Ten killed, 16 missing after fierce typhoon hits Tokyo
Ten people were killed and 16 were missing after the most powerful typhoon to hit Japan in decades paralysed Tokyo, causing rivers to overflow and leaving almost half a million homes without power, Reuters has quoted Japan's public broadcaster NHK as saying on Sunday.
Authorities lifted rain and flood warnings for the Kanto region around a becalmed Tokyo as the typhoon ploughed up Japan's northeast coast and authorities raced to assess the damage. Warnings for areas north of the capital began to be lifted by Sunday morning.
Typhoon Hagibis was expected to head out to sea on Sunday evening after churning its way up the northern island of Hokkaido.
Some 425,000 homes were without power, the government said, reviving fears of a repeat of the weeks-long power outages suffered after another typhoon hit east of Tokyo last month.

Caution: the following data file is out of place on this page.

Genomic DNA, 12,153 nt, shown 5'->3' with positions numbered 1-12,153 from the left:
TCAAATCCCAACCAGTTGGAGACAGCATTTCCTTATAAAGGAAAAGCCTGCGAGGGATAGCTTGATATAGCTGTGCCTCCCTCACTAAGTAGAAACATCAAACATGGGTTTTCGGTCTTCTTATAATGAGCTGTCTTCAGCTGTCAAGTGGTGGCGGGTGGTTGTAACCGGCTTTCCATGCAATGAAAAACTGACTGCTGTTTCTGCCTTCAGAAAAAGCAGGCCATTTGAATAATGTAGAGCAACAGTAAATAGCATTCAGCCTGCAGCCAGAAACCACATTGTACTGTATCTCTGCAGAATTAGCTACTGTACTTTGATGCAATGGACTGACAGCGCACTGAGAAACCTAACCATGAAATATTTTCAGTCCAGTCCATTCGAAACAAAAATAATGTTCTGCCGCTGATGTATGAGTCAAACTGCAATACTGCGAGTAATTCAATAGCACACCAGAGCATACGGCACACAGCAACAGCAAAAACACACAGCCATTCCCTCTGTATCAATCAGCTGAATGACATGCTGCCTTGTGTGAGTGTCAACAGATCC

NHK showed swaths of low-lying residential areas inundated in parts of central and eastern Japan by overflowing rivers, with some of the worst damage caused by Chikuma river in central Japan's Nagano prefecture.
Authorities issued evacuation advisories and orders for more than six million people across Japan as the storm unleashed the heaviest rain and winds in years. Some 126 injuries have been reported so far, NHK said.
The storm, which the government said could be the strongest to hit Tokyo since 1958, brought record-breaking rainfall in many areas, including the popular resort town of Hakone, which was hit with 939.5 mm (37 inches) of rain over 24 hours.
The capital's main airports, Haneda and Narita, stopped flights from landing and connecting trains were suspended, forcing the cancellation of more than a thousand flights.
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